Once, I came home from school in horror and frightened, depressed. When my mom queried about it, I pulled up my sleeve to show her the newly-discovered arm hairs which surely meant I was bound to turn when the moon rose. She of course dispelled my fears with reminders of the length, weight and amount of hair on my father’s arms, and he wasn’t a wolfman, so I had nothing to fear. It worked. I was greatly relieved, and my mother still fondly tries to embarrass me with this story (even though I was only five or so at the time, and it’s really not embarrassing).

I had an aunt who’s only about 6 years older than me. She, of course, got me to sit in the dark and watch Rod Serling’s Night Gallery at my grandmother’s house. And then she’d sneak away while I was held in thrall by the show and would startle me or leave me calling into the long, terrible, dark hallway of my grandmother’s narrow, long house. Hiding behind either my grandmother’s recliner or behind one of the separating walls was a favorite tactic of hers. I remember shaking with butterflies flopping in my stomach, heart palpitating rabbit-quick in my chest, anticipating the start, but couldn’t stop from jumping and crying out when she did. Then the choruses of “Sissy!” and “Oh, don’t be such a baby!” would follow and I had to fight for a scrap of dignity.

But for werewolf movies, I couldn’t hold up. I just… couldn’t. I buckled under the weight of the adrenaline and horror, unable to rip my eyes away and yet covering my face with my hands to prevent myself from having to watch. Or I’d cover my ears to shut out the horrible sound effects and blood-chilling music. And then my aunt, seeing me that way, would slip away to startle me. Again.

I don’t know when that changed, but somewhere along the way, I began to have a real love affair with werewolves. By the time I saw classics (for my generation) like The Howling, An American Werewolf in London, and the misleading Wolfen, which I hated, I loved werewolves. Couldn’t get enough of ‘em. Still can’t. I sit in anticipation and tingle and get a giddy excitement when I think I’ve found a winner.

There were lots of them through the 90s, too, not the least of which is big-ticket Wolf, starring Jack Nicholson and Michelle Pfeiffer. And, among those peeking through in the 90s, came Bad Moon. And of course, I saw it. Not in theaters, naturally – I’ve not been a fan of that experience because of the a$$holitude of people for many years – but when they rolled around on cable and On Demand services. Or I’d rent them at places like Blockbuster and those Mom-‘n’-Pop video rental shops. Remember those?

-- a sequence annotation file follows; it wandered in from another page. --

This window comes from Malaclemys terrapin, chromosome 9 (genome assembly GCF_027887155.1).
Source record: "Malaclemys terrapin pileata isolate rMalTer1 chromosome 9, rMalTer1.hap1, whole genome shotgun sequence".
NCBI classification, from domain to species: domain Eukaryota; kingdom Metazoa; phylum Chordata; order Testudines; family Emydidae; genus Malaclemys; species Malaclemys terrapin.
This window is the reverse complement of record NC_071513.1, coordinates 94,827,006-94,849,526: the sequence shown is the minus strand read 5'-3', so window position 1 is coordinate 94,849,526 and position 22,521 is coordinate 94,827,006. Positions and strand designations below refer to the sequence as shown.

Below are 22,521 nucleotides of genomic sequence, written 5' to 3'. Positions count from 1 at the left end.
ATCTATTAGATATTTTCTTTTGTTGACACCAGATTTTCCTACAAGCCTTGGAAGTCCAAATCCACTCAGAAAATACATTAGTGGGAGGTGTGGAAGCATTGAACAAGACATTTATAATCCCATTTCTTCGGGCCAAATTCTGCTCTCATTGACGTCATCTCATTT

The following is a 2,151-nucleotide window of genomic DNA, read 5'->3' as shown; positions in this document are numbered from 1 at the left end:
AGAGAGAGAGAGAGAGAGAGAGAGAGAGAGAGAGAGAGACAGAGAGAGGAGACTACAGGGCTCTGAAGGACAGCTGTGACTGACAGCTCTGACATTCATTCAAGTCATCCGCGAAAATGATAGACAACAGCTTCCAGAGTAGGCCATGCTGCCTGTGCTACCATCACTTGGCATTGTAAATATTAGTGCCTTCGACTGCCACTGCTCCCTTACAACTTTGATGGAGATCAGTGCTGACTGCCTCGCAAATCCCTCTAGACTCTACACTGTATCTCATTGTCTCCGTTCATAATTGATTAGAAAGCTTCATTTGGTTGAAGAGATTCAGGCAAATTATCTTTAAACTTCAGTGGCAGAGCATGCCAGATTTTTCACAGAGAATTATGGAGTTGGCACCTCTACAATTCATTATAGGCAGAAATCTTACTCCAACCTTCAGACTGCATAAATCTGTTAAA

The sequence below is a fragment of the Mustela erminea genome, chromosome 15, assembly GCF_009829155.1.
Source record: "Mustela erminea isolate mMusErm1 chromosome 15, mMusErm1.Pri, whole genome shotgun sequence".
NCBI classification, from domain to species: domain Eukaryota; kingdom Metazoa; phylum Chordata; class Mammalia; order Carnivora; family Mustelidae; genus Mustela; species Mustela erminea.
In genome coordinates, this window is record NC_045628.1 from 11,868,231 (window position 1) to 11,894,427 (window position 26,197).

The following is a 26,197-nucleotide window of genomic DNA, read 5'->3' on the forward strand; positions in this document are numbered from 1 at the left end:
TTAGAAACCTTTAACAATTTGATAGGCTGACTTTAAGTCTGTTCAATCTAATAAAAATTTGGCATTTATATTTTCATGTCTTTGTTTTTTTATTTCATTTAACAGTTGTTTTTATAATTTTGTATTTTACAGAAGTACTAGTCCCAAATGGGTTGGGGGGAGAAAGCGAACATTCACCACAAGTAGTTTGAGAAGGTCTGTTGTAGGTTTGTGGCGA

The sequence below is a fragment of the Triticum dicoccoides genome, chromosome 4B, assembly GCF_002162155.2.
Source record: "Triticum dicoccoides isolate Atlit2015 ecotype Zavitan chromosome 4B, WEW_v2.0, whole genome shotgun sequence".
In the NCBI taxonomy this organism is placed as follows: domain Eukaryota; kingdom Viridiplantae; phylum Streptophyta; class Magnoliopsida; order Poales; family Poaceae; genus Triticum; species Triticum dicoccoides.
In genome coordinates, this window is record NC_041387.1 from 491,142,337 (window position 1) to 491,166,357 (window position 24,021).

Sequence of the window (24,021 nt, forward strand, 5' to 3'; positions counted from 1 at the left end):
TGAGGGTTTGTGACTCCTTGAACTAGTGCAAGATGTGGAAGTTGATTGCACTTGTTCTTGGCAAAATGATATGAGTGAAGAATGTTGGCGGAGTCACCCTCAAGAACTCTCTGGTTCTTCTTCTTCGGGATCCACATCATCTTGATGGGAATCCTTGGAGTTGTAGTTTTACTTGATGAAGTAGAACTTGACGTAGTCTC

One of my favorite movies of the genre stars Christina Ricci and Jesse Eisenburg as siblings who turn. It’s called Cursed, from back in 2005. It started me on the road of respect for Christina Ricci as an actress, who showed me she’s much more than Wednesday Addams. And later, I saw Ginger Snaps 2 and Ginger Snaps Back: The Beginning (though I still haven’t seen the original, which I’d not heard of even though it’s a cult favorite from 2000). I sat through jokes like Van Helsing with Hugh Jackman during his brief stint as an action hero, and of course beautiful Kate Beckinsdale’s Underworld. I waited with glee for Benicio del Toro’s The Wolfman, with Anthony Hopkins, which stank by the way, and have seen a few others as well. But nothing set my heart hammering and my adrenaline racing, which always puts a smile on my face.

I guess you really can’t go back.

In the end, I guess it might have been werewolf movies which made it possible for me to do away with the ability to suspend disbelief and sit captured by the imaginative world of a movie. I have people like my aunt to thank, who taught me how unwise it is to trust myself to a movie’s world and story too far. After all, it’s hard to slip fully back into reality and not jump when someone pounces from around a corner with a shout and hooked-claw fingers.

But I’ll always love werewolves, I think.

Maybe I’ll write a story of my own.


‘Tis the Season…

We put up our Christmas decorations this weekend. Yes, this past weekend. They’re up. Tough if you don’t like it. We do. And you know what? It took me down memory lane. Big surprise there, huh?

Christmas tree lights ain’t what they used to be. I noticed this the first time back in 2010, when my loving spouse and I went Christmas light shopping for the first time in years. Most of them, at least at my local Walmart, are LED strings. While they’re bright and colorful, my wife nailed it when she said they’re “just as bright, not as sparkly” as the incandescents. She’s right, they’re not.